Annoying fact about both my birth name and pen name: There’s a writer/editor named Ellen Seideman, which is my birth name. And there’s a Wall Street Journal writer named Ellen Byron, the name I’ve used professionally for years. (My dad’s middle name was Byron, so I borrowed it.) I worked with the first Ellen at Redbook, and she was great. I’ve reached out to the WSJ Ellen several times because I always get LinkedIn requests for her and compliments on my latest “WSJ article.” I even sent her a copy of Plantation Shudders. I’ve never heard a word from her. Talk about the waste of a good book!
Until my book published, I had only ever Googled my name a few times. But once I knew my name was “out there” on blogs, reviews and such, I started checking. Vicki Fee, whose name is spelled with just an “i”, sans the “e”, turned up in searches. Naturally, I was curious about her. An actress who died in 1975 when she was only 30, Vicki has two screen credits in IMDb (the International Movie Data Base). She appeared in one episode of the Munsters, and had a small part in a campy 1966 film, “Out of Sight.” Hubs and I watched both, but could only guess which actress was her. She had non-speaking roles, and there’s no photo of her in IMDb.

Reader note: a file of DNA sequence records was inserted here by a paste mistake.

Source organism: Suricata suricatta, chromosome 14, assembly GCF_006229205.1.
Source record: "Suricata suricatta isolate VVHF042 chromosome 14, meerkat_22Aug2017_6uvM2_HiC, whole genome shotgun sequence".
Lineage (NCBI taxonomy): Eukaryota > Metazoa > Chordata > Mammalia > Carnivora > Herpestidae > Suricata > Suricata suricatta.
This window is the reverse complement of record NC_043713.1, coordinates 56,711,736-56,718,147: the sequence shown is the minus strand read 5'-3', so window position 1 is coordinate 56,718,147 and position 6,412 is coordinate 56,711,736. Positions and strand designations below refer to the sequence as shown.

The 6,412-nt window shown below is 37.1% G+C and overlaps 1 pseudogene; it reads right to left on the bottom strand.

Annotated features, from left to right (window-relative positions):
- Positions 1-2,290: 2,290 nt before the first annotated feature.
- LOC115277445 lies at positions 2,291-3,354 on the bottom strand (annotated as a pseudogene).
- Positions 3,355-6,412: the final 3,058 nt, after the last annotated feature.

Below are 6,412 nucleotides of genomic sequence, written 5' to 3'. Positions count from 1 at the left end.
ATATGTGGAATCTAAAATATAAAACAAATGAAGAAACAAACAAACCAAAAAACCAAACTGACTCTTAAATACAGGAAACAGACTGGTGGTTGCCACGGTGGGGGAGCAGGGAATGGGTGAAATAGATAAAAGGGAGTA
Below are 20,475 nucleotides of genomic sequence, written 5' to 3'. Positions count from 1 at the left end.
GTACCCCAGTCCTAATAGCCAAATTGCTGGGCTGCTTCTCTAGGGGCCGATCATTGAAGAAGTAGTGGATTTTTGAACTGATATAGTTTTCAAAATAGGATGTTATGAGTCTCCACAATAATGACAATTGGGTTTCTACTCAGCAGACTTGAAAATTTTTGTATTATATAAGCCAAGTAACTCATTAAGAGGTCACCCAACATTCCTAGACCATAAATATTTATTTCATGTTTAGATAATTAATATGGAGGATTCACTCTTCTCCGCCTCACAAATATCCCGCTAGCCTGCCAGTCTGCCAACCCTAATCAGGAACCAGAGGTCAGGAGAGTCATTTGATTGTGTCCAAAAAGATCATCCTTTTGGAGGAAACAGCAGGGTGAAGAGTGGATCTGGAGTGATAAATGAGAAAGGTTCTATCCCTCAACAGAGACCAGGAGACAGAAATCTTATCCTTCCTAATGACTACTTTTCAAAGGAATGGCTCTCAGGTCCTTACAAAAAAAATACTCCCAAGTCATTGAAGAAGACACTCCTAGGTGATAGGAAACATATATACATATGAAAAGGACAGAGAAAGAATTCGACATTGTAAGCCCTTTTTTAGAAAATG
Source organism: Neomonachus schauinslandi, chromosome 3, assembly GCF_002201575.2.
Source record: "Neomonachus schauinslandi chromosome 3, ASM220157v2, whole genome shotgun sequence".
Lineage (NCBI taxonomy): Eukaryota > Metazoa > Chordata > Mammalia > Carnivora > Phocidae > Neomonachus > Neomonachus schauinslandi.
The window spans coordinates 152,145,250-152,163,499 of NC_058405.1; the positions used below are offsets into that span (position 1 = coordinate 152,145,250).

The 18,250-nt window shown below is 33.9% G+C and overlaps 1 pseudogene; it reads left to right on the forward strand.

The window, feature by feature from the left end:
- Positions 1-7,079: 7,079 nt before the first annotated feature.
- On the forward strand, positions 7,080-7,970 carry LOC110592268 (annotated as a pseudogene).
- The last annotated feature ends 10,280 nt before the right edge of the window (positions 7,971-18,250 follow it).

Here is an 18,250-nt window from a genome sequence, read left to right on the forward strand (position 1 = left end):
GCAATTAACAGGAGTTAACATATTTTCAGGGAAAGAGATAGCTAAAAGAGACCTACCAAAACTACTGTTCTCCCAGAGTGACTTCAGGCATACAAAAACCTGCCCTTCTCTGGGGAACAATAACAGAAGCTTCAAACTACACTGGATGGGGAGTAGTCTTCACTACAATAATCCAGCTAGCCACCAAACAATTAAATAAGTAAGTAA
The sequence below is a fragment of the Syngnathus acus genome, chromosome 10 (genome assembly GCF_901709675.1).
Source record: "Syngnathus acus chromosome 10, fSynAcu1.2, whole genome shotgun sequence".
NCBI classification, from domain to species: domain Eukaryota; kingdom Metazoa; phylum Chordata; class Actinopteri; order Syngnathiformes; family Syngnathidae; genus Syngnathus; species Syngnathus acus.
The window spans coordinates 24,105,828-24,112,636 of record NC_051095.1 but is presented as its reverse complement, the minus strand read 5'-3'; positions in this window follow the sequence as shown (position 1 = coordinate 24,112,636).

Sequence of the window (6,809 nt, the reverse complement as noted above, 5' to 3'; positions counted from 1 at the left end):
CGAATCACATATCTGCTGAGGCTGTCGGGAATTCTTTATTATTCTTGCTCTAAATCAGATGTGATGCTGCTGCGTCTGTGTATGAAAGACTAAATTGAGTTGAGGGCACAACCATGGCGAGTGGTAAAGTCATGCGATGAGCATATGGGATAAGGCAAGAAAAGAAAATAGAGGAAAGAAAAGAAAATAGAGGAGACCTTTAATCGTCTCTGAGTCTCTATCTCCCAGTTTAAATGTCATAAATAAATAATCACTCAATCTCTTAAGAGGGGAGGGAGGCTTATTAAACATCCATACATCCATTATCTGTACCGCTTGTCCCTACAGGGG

Her mom, Astrid Allwyn, had a distinguished acting career, appearing in 1930s and ‘40s films, including “Mr. Smith Goes to Washington.” Her bio says she retired from show biz to raise a family, which included Vicki and her sister, Melinda O. Fee, also an actress. Every time this Vicki Fee pops up in my search results, I wonder what her acting career might have looked like if she’d lived longer – plenty of actors have had inauspicious early roles.
There’s another Marla Cooper all right. And she just so happens to be (or at least claims to be) DB Cooper’s niece! You remember DB Cooper, the famous plane hijacker / skydiver who disappeared somewhere over the Pacific Northwest? Yeah, him. The other Marla Cooper did an ABC interview back in 2011 saying they were related, so her name is plastered all over Google when you search for me. She even comes up when you add the word “mystery.” As in, “D.B. Cooper Mystery: Marla Cooper’s Mom Comes Forward.” I even had to write to Amazon, because they’d credited an extra book to me on my author page: DB’s Niece (In the Raw, Unedited!): The story of my hijacked life! (The Memoirs of Marla Wynn Cooper Book 1).